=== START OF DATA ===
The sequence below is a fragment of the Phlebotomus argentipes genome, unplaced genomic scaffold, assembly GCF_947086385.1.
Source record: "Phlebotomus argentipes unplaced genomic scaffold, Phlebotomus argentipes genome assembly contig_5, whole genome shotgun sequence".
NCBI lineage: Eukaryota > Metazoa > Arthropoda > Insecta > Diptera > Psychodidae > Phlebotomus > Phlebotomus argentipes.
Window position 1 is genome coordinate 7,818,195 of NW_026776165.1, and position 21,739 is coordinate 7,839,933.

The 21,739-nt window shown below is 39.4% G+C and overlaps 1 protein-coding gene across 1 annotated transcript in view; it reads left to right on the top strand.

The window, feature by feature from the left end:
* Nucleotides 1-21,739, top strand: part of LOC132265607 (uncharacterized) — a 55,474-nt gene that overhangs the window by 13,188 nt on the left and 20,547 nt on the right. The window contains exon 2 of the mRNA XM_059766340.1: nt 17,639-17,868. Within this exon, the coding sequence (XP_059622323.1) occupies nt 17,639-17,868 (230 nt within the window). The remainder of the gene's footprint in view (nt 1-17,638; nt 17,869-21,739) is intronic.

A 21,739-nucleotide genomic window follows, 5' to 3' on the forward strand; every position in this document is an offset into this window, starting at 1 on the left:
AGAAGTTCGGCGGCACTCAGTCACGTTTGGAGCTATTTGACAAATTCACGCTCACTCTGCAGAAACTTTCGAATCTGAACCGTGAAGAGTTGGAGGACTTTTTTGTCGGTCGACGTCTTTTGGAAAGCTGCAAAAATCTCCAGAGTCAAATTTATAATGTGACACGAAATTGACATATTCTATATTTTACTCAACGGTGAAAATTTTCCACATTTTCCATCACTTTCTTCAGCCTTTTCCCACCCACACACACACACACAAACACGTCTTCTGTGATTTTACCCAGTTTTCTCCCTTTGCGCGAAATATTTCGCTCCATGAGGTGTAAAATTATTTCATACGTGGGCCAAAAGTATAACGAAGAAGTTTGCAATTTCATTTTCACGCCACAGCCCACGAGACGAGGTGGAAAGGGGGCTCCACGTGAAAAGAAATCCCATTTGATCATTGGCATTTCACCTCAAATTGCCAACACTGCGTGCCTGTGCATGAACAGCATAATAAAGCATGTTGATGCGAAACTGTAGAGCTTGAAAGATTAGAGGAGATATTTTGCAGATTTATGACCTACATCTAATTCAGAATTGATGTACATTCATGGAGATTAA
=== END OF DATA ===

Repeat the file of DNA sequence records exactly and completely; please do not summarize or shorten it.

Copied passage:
The sequence below is a fragment of the Phlebotomus argentipes genome, unplaced genomic scaffold, assembly GCF_947086385.1.
Source record: "Phlebotomus argentipes unplaced genomic scaffold, Phlebotomus argentipes genome assembly contig_5, whole genome shotgun sequence".
NCBI lineage: Eukaryota > Metazoa > Arthropoda > Insecta > Diptera > Psychodidae > Phlebotomus > Phlebotomus argentipes.
Window position 1 is genome coordinate 7,818,195 of NW_026776165.1, and position 21,739 is coordinate 7,839,933.

The 21,739-nt window shown below is 39.4% G+C and overlaps 1 protein-coding gene across 1 annotated transcript in view; it reads left to right on the top strand.

The window, feature by feature from the left end:
* Nucleotides 1-21,739, top strand: part of LOC132265607 (uncharacterized) — a 55,474-nt gene that overhangs the window by 13,188 nt on the left and 20,547 nt on the right. The window contains exon 2 of the mRNA XM_059766340.1: nt 17,639-17,868. Within this exon, the coding sequence (XP_059622323.1) occupies nt 17,639-17,868 (230 nt within the window). The remainder of the gene's footprint in view (nt 1-17,638; nt 17,869-21,739) is intronic.

A 21,739-nucleotide genomic window follows, 5' to 3' on the forward strand; every position in this document is an offset into this window, starting at 1 on the left:
AGAAGTTCGGCGGCACTCAGTCACGTTTGGAGCTATTTGACAAATTCACGCTCACTCTGCAGAAACTTTCGAATCTGAACCGTGAAGAGTTGGAGGACTTTTTTGTCGGTCGACGTCTTTTGGAAAGCTGCAAAAATCTCCAGAGTCAAATTTATAATGTGACACGAAATTGACATATTCTATATTTTACTCAACGGTGAAAATTTTCCACATTTTCCATCACTTTCTTCAGCCTTTTCCCACCCACACACACACACACAAACACGTCTTCTGTGATTTTACCCAGTTTTCTCCCTTTGCGCGAAATATTTCGCTCCATGAGGTGTAAAATTATTTCATACGTGGGCCAAAAGTATAACGAAGAAGTTTGCAATTTCATTTTCACGCCACAGCCCACGAGACGAGGTGGAAAGGGGGCTCCACGTGAAAAGAAATCCCATTTGATCATTGGCATTTCACCTCAAATTGCCAACACTGCGTGCCTGTGCATGAACAGCATAATAAAGCATGTTGATGCGAAACTGTAGAGCTTGAAAGATTAGAGGAGATATTTTGCAGATTTATGACCTACATCTAATTCAGAATTGATGTACATTCATGGAGATTAA